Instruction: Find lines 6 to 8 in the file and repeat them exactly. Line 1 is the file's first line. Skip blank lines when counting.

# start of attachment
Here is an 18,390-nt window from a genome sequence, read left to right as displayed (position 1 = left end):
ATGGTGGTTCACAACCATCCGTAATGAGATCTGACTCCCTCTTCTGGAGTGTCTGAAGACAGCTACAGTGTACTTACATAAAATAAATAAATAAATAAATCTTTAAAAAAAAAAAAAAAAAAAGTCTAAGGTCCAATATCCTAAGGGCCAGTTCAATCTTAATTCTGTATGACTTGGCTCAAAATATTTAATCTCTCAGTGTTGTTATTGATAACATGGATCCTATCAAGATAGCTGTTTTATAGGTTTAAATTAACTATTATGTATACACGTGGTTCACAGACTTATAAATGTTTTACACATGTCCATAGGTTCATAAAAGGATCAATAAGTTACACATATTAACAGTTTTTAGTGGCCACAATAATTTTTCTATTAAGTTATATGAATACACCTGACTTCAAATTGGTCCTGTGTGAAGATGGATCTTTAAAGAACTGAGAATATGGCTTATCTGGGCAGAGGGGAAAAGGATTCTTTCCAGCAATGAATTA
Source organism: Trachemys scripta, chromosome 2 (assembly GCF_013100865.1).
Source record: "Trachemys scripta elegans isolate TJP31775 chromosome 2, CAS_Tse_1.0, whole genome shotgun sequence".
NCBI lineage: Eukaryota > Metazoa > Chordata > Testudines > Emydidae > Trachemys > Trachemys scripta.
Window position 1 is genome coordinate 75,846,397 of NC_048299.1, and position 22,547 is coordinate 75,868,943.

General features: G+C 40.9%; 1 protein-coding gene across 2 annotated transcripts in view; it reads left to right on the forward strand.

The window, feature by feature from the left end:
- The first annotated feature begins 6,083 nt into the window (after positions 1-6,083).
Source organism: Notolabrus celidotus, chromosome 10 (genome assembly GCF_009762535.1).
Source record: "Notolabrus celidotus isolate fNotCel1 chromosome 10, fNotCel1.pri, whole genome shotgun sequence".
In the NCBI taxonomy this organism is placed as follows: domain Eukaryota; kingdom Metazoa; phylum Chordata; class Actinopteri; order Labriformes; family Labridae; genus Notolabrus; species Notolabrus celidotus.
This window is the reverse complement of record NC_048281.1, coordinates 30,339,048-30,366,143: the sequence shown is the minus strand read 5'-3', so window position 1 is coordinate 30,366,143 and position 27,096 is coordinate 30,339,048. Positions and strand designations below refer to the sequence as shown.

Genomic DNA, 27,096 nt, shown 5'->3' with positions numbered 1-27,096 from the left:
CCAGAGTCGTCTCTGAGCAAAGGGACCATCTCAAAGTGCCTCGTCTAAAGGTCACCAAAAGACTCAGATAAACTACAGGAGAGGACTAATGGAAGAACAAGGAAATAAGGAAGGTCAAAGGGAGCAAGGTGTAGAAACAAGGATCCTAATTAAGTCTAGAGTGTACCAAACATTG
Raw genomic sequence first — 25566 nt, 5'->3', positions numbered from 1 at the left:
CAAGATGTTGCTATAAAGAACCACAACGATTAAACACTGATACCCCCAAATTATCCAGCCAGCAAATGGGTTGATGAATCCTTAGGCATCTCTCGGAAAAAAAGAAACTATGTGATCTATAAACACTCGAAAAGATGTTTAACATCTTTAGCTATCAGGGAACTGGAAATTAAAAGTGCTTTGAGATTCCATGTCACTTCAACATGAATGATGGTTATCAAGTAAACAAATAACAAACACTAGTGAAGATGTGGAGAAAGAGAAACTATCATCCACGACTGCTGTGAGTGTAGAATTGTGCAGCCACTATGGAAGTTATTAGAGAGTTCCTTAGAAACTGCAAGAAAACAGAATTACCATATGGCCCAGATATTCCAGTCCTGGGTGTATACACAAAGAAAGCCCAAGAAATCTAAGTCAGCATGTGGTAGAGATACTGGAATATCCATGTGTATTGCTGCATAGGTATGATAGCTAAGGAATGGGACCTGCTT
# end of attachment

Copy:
Window position 1 is genome coordinate 75,846,397 of NC_048299.1, and position 22,547 is coordinate 75,868,943.

General features: G+C 40.9%; 1 protein-coding gene across 2 annotated transcripts in view; it reads left to right on the forward strand.

The window, feature by feature from the left end: